It’s incredible to watch him learn–to see visible signs of those invisible processes, undeniably in constant motion below the surface. His muscles get stronger, his movements get more coordinated, and his mind solves problems and makes new connections, until suddenly he surprises us all. He pulls to a stand and cruises down the counter to reach the kitchen sink. He finds and shakes a tambourine when we put on a song. He steers his walker to his classroom door, somehow finding the right door among the six identical ones in the hallway. He coordinates both arms to hug his baby sister and smiles with his entire face.

"I want my son’s peers and teachers to have the chance to get to know the boy I know"

I’ve clung for several years to the hope that my son would have a Catholic school education. Disabilities notwithstanding, I’d love for him to be in a school where the faith we teach at home is reinforced, and where the academics and community life prepare him to serve God and the world in whatever vocation lies ahead for him.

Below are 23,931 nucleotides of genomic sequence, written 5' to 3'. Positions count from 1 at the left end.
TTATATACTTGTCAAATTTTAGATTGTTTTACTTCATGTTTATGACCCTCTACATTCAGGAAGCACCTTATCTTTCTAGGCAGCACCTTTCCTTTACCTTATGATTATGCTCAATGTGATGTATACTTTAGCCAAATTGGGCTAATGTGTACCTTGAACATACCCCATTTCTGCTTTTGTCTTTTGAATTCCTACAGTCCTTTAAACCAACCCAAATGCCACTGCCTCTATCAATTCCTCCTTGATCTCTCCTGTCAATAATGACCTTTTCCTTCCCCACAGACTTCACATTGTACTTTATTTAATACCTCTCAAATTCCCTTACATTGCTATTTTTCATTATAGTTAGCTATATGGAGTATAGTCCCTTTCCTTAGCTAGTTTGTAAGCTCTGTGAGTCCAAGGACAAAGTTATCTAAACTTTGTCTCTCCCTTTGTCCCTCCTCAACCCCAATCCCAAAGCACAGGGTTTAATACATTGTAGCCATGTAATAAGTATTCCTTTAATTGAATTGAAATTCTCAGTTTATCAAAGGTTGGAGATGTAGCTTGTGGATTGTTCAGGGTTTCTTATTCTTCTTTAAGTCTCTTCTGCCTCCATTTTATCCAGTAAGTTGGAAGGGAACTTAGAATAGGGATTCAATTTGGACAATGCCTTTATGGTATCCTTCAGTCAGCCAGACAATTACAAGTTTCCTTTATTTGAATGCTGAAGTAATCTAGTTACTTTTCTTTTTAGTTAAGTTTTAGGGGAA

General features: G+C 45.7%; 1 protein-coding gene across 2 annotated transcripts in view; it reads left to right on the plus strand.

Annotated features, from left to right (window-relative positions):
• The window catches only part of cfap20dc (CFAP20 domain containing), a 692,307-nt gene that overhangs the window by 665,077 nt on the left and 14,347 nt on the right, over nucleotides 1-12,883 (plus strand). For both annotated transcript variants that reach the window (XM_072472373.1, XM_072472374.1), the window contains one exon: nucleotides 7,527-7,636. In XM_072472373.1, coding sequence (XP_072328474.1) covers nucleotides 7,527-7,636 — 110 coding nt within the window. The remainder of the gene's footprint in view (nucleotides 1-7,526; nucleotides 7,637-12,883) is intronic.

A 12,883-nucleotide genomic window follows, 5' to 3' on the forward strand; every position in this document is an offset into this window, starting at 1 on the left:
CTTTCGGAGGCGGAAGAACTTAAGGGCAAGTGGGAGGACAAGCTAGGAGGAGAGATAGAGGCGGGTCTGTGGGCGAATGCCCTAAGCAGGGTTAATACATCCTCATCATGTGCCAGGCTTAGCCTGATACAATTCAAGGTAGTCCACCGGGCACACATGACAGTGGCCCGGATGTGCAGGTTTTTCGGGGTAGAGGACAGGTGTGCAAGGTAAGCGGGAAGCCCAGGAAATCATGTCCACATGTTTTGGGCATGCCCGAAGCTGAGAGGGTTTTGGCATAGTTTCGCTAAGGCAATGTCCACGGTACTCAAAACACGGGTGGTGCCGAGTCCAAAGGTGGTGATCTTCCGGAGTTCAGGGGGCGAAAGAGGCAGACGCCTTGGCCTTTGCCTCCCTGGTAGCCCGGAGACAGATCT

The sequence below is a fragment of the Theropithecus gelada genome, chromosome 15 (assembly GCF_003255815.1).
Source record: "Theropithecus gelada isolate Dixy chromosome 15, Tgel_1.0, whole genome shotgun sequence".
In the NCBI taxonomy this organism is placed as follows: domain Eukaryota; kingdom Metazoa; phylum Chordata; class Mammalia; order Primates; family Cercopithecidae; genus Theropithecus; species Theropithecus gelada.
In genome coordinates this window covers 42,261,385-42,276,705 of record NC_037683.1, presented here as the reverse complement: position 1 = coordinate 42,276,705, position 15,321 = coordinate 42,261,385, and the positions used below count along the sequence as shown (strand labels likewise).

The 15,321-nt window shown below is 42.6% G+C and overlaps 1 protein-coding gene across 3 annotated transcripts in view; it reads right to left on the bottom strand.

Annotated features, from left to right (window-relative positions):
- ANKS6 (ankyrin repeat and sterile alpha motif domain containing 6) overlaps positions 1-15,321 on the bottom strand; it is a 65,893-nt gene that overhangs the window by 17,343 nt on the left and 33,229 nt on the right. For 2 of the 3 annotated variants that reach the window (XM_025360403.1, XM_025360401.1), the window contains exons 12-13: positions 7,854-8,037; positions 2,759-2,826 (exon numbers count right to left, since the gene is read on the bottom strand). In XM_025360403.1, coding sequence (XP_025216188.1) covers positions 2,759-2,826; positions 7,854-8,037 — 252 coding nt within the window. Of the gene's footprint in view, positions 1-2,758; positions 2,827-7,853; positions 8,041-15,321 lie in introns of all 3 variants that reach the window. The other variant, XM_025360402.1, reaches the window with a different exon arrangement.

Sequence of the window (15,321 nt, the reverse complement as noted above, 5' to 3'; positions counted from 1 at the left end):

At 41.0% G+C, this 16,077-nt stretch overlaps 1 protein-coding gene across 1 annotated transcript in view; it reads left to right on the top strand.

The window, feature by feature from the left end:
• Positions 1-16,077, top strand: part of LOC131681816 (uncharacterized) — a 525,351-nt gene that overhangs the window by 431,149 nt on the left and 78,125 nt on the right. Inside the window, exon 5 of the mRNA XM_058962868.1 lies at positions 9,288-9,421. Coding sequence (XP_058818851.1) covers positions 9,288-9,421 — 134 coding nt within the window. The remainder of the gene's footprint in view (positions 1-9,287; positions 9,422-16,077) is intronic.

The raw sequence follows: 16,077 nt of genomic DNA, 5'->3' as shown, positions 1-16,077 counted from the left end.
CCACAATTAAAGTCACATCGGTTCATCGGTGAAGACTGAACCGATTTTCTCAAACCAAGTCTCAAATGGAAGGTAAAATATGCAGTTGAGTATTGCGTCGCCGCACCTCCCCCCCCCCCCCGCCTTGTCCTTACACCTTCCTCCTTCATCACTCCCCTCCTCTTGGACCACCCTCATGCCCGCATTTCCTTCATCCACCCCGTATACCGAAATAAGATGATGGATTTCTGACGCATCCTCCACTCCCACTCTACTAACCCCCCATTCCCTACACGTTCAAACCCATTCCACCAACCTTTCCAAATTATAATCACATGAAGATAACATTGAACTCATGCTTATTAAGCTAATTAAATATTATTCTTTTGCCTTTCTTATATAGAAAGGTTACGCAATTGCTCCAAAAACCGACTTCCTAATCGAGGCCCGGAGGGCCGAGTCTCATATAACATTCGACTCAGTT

I also want him to grow up among peers who take for granted that he is a part of their community and their Church. I can’t help but be just a little bit afraid that, if relegated to a special-education classroom, for too many kids he would become the object of their (well-intentioned) service hours. That would be a disservice to all of them. I want my son’s peers and teachers to have the chance to get to know the boy I know, and I want his relationships to be more than those of a dependent and his caregivers. He deserves to have real friendships and real mentors.